Events to feature conversations with Israeli Palestinian writer of popular sitcom

Sayed Kashua posing next to a blue door.
Sayed Kashua, best known for his sitcom “Arab Labor,” a regular column in Haaretz, and novels like “Second Person Singular,” will appear at Yale on Thursday, Feb. 8 and Friday, Feb. 9.

Yale students and members of the wider community will have the opportunity to explore the Israeli-Palestinian conflict through a different lens Feb. 8-9, when Israeli-Palestinian columnist, author, and television writer Sayed Kashua visits the campus.

Kashua will give a talk following a screening of an episode of his television series “Arab Labor” on Thursday, Feb. 8, at 6:30 p.m. in Luce Hall Auditorium, 34 Hillhouse Ave. The event, which is free and open to the public, is organized and co-hosted by the Modern Hebrew and Arabic programs at Yale and the Department of Near Eastern Languages and Cultures (NELC). The film is in Hebrew and Arabic with English subtitles.

The following day, Kashua will take part in a more intimate conversation (in Hebrew, Arabic, and English) with students and other guests at 10 a.m. in Rm. 116 of William L. Harkness Hall, 100 Wall St. Following this event, he will be the guest during a lunchtime Hebrew Table at noon at the Slifka Center for Jewish Life, 80 Wall St. The public is also invited to attend these events.

Kashua currently lives in Illinois, where he is teaching Hebrew at the University of Illinois at Urbana-Champaign. He is also the creator of the television auto-fictional series “The Writer” and writes a satirical weekly column that is published in Haaretz. He is the author of four novels and one collection of essays. His book “Native: Dispatches from a Palestinian-Israeli Life” was published in English in 2016.

Kashua, who grew up in an Arab village in central Israel, is best known for his hit sitcom ‘Arab Labor,’ which focuses on the family and work situations of Amjad, an Arab-Israeli journalist,” says Jonas Elbousty, director of undergraduate studies in NELC and a senior lector in Arabic. “His tendency to poke fun at himself and his own culture can be seen in his choice of the title ‘Arab Labor,’ which carries the connotation of second-rate, or shoddy work among Israeli citizens. In this heated political climate, humor can bring laughter and humility. Kashua’s comedy centers around his love-hate relationship with his Arab identity and his simultaneous wish to integrate comfortably into Israeli society. Through Kashua’s willingness to explore his conflicting feelings about identity and the political and social implications certain identities carry, we find things that resonate with us and force us to become self-reflective about our own culture and identity.

This event,” he adds, “will help to foster a willingness to come together to share stories, laugh, and reflect on the things that make us unique, but also the things that we share with our fellow citizens. At times, when conversations become so loaded with polarized narratives, we need spaces that create an environment where people feel comfortable to share, and models who can boldly display their experiences and bring levity to conversations that are often politically overheated.”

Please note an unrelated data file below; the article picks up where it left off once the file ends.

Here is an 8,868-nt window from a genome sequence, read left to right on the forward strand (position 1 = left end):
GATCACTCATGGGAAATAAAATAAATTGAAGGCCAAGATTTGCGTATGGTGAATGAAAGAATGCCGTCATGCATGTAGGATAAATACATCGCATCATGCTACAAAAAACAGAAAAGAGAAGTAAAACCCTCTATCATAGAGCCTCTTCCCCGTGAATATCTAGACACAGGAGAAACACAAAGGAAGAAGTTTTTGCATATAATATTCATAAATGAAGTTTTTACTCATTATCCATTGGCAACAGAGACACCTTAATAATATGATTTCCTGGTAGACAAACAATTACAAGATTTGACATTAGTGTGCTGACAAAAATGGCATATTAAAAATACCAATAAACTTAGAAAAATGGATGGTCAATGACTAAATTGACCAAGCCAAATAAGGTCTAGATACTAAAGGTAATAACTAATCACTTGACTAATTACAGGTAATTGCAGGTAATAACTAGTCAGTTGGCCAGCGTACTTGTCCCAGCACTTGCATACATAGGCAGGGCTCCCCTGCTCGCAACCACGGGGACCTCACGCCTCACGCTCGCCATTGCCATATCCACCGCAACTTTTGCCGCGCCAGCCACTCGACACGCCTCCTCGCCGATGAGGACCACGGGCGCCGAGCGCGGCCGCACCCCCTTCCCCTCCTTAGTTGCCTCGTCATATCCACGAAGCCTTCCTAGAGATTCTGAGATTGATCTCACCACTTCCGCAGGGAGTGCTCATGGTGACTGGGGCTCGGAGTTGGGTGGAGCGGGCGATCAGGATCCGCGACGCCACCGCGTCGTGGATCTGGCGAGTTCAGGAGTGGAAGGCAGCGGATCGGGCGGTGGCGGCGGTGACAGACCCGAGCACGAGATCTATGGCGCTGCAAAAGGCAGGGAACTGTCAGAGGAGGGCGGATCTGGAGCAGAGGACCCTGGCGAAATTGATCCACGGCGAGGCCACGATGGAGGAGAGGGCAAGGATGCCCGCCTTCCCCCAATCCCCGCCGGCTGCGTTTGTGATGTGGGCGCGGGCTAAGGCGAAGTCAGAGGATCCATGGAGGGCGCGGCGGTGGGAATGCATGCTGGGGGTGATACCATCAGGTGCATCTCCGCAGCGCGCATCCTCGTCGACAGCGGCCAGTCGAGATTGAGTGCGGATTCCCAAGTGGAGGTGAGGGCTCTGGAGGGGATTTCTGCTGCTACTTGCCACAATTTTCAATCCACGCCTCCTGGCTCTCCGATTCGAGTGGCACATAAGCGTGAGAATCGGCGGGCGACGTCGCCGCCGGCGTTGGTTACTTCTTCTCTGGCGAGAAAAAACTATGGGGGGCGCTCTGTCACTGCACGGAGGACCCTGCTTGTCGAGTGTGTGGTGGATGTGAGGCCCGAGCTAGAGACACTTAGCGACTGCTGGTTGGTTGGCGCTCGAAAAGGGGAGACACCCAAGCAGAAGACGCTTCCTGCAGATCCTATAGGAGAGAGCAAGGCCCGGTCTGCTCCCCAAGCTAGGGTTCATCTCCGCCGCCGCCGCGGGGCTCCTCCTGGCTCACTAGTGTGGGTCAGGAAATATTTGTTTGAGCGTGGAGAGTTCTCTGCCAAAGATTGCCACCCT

Shiri Goren, a faculty member in NELC and director of the Hebrew Program, uses “Arab Labor” in her language classes and has written scholarly articles about Kashua’s literary and film works. She notes the sitcom is the first Arabic-language show — other than the news — to be broadcast during prime time in Israel. “Part of teaching a language is teaching culture as well,” says Goren. “‘Arab Labor’ really showcases some of the issues and conflicts that characterize Israel in a way that is much deeper than newspaper headlines.”

Goren says Kashua’s visit is a significant one for Yale, as it is one of the first occasions that the Hebrew and Arabic programs have jointly organized a major event.

Given the current hostile atmosphere on campuses around the nation between advocates of the different sides of the Israeli Palestinian conflict (in particular if we look at some of our peer institutions), it is very uncommon to have such events jointly hosted by the programs of Hebrew and Arabic. It’s even more uncommon to see students of these languages come together in a series of academic events. Our hope is to serve as a model not only for academic but also for cultural tolerance for other programs and higher education institutions. When we bring our Hebrew and Arabic programs together for events like this, we really model for our students a way of co-existence.”

Adds NELC chair Shawkut Toorawa, “The Department of Near Eastern Languages & Civilizations is delighted that its Arabic and Hebrew programs have jointly organized this event.  Sayed Kashua's efforts as a writer, journalist, and cultural critic exemplify how an integration of both Hebrew and Arabic can lead to thoughtful analyses of identity, belonging, and citizenship.”

To learn more about Kashua, read this New Yorker profile.

Co-sponsors of the event include the Barbara & Morris Levinson Fund of the Program in Judaic Studies, the deputy dean for diversity and faculty development, the Council on Middle East Studies at the Whitney and Betty MacMillan Center for International and Area Studies, and by a U.S. Department of Education Title VI National Resource Center Grant.

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